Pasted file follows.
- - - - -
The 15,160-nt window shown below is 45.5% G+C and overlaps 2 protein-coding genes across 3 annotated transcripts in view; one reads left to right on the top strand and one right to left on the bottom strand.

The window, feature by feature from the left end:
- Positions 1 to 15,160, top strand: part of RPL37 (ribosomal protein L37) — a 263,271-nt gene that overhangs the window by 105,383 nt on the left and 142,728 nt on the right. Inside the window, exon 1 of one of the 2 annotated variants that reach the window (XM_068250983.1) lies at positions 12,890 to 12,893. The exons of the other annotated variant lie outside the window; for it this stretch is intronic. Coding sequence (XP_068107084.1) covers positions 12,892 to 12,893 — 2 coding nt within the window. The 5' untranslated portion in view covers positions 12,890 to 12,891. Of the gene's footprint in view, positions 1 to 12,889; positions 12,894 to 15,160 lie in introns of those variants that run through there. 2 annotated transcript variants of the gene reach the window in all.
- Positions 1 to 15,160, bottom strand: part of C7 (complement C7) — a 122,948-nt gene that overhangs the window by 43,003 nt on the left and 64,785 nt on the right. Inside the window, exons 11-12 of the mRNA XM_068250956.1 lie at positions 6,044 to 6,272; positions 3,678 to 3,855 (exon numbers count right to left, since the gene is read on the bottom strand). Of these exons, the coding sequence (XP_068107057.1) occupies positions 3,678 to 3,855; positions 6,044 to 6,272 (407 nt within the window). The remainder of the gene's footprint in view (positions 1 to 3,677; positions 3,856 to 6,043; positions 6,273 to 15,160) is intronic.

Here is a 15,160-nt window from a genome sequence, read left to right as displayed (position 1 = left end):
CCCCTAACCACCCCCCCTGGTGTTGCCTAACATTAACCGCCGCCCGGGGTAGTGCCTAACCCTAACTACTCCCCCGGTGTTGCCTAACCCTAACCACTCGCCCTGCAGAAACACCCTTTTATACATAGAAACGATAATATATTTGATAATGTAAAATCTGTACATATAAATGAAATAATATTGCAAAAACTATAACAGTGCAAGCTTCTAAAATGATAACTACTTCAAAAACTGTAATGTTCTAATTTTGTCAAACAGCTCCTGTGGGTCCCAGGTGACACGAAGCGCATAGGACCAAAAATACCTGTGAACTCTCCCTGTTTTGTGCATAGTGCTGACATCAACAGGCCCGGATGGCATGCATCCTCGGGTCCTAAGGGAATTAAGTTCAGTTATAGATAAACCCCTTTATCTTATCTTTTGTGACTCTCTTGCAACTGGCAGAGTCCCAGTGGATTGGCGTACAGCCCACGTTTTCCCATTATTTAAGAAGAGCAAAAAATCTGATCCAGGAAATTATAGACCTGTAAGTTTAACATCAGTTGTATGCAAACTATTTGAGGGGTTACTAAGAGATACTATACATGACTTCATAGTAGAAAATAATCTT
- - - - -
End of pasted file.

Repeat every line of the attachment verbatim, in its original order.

The 15,160-nt window shown below is 45.5% G+C and overlaps 2 protein-coding genes across 3 annotated transcripts in view; one reads left to right on the top strand and one right to left on the bottom strand.

The window, feature by feature from the left end:
- Positions 1 to 15,160, top strand: part of RPL37 (ribosomal protein L37) — a 263,271-nt gene that overhangs the window by 105,383 nt on the left and 142,728 nt on the right. Inside the window, exon 1 of one of the 2 annotated variants that reach the window (XM_068250983.1) lies at positions 12,890 to 12,893. The exons of the other annotated variant lie outside the window; for it this stretch is intronic. Coding sequence (XP_068107084.1) covers positions 12,892 to 12,893 — 2 coding nt within the window. The 5' untranslated portion in view covers positions 12,890 to 12,891. Of the gene's footprint in view, positions 1 to 12,889; positions 12,894 to 15,160 lie in introns of those variants that run through there. 2 annotated transcript variants of the gene reach the window in all.
- Positions 1 to 15,160, bottom strand: part of C7 (complement C7) — a 122,948-nt gene that overhangs the window by 43,003 nt on the left and 64,785 nt on the right. Inside the window, exons 11-12 of the mRNA XM_068250956.1 lie at positions 6,044 to 6,272; positions 3,678 to 3,855 (exon numbers count right to left, since the gene is read on the bottom strand). Of these exons, the coding sequence (XP_068107057.1) occupies positions 3,678 to 3,855; positions 6,044 to 6,272 (407 nt within the window). The remainder of the gene's footprint in view (positions 1 to 3,677; positions 3,856 to 6,043; positions 6,273 to 15,160) is intronic.

Here is a 15,160-nt window from a genome sequence, read left to right as displayed (position 1 = left end):
CCCCTAACCACCCCCCCTGGTGTTGCCTAACATTAACCGCCGCCCGGGGTAGTGCCTAACCCTAACTACTCCCCCGGTGTTGCCTAACCCTAACCACTCGCCCTGCAGAAACACCCTTTTATACATAGAAACGATAATATATTTGATAATGTAAAATCTGTACATATAAATGAAATAATATTGCAAAAACTATAACAGTGCAAGCTTCTAAAATGATAACTACTTCAAAAACTGTAATGTTCTAATTTTGTCAAACAGCTCCTGTGGGTCCCAGGTGACACGAAGCGCATAGGACCAAAAATACCTGTGAACTCTCCCTGTTTTGTGCATAGTGCTGACATCAACAGGCCCGGATGGCATGCATCCTCGGGTCCTAAGGGAATTAAGTTCAGTTATAGATAAACCCCTTTATCTTATCTTTTGTGACTCTCTTGCAACTGGCAGAGTCCCAGTGGATTGGCGTACAGCCCACGTTTTCCCATTATTTAAGAAGAGCAAAAAATCTGATCCAGGAAATTATAGACCTGTAAGTTTAACATCAGTTGTATGCAAACTATTTGAGGGGTTACTAAGAGATACTATACATGACTTCATAGTAGAAAATAATCTT